The scrapping scheme in Ireland was introduced with an environmental aim to remove old polluting cars and replacing them with new cars. However the owners of the oldest and most polluted cars could not afford buying a new car. Some people handed in their second car in the family that was a small car, and bought a new bigger main car, which meant they now had two cars with bigger engines.
The aim was to renew the car park by introducing a premium for older cars for one year. The number of cars which were scrapped that year increased more than 300% as a result of the extra premium. The cost was taken by the government. The decrease in average age on cars was 0, 4 year due to the introduced program. However after less than three years this average age was back to ‘normal’ again. The campaign had in less that three year no long term effect in the average age, the main goal on the scrapping scheme. In addition to that, the car dismantlers had an enormous struggle to cope with the great increase in number of scrapped cars. To be able to handle the amount of cars full focus was on correct depolluting. No time, no storage and no resourced where left on reuse of the spare parts. This was a great negative effect on the scrapping scheme. The next two years a limited amount of cars where scrapped due to the intervening in the natural life cycle the campaign causes. An independent evaluation after the end of the program concluded that the social economical effect for the program was unprofitable.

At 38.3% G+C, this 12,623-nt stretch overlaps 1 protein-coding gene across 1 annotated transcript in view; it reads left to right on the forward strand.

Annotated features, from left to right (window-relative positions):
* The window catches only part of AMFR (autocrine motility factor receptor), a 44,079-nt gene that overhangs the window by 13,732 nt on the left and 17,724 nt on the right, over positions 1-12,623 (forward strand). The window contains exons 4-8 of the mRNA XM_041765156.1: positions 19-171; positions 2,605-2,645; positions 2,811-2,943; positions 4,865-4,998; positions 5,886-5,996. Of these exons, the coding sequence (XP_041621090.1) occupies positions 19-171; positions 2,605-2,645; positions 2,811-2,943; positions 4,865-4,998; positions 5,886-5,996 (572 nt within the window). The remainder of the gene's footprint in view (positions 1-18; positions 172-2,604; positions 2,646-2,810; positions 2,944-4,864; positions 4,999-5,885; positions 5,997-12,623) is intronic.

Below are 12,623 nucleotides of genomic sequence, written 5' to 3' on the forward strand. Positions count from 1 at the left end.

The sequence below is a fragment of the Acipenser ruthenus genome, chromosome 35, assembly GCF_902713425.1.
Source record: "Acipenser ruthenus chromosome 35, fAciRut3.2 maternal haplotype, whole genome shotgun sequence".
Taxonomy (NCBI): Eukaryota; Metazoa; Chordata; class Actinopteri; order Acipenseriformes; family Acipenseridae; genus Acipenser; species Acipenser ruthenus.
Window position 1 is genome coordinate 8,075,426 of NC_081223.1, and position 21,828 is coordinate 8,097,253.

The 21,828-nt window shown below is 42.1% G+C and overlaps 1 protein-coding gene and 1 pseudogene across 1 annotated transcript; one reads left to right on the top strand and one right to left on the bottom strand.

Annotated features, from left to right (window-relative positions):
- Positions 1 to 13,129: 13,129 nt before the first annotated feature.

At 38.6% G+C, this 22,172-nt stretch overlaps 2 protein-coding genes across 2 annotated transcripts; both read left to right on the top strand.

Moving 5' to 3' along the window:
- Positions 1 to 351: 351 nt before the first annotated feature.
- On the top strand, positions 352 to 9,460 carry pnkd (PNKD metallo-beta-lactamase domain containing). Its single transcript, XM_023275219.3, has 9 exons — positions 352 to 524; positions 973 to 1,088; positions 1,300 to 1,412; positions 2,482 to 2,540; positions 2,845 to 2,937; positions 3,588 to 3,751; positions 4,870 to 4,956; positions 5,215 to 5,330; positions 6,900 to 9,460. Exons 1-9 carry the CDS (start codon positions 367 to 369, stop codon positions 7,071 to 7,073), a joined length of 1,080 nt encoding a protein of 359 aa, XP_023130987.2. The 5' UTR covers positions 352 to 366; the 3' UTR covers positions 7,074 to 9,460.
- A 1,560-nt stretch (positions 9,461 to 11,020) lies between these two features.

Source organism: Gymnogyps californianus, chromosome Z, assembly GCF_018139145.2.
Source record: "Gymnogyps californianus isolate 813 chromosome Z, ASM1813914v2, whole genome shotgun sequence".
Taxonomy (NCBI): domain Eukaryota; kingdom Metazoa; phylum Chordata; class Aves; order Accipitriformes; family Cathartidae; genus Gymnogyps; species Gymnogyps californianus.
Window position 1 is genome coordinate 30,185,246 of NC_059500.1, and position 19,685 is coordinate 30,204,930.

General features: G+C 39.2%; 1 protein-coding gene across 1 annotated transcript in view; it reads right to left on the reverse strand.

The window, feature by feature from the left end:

The sale of used spare parts was greatly affected. By scrapping the cars before it’s naturally life cycle a large number of spare parts in store had to be discarded. The car dismantling business was very negatively affected.
A large amount of cars are scrapped due to the scrapping schemes. However it seems that the dismantling capacity does not handle the amount as a great number of unidentified numbers of scrapped but not depolluted cars observed transported from Germany to the Netherlands and other countries in and outside of Europe and dumped there. This means in most cases illegal cross-boarder transport of hazardous waste.
At first glance the scrapping scheme program in USA, Cash for Clunkers, seems to be an immediate success; but a success for whom? The heavily struggling car industry in USA does have a short time positive affect from the program. But again, the scrapping scheme limits any sale of used part from the scrapped cars so the car dismantling industry is heavily negatively affected. When a car gets to a dealer as a part of the program the dealer puts a special substance in the gear box and engine to make sure this will not be reused. Again it is stated; is helping one important industry at the expense of another important industry the right the solution?
EGARA and its member associations strongly argue that scrapping scheme programs are neither in an environmental, either in an economical nor in a social aspect reasonable.
An independent evaluation from Norway concluded that the social economical effect for the scrapping scheme program was unprofitable.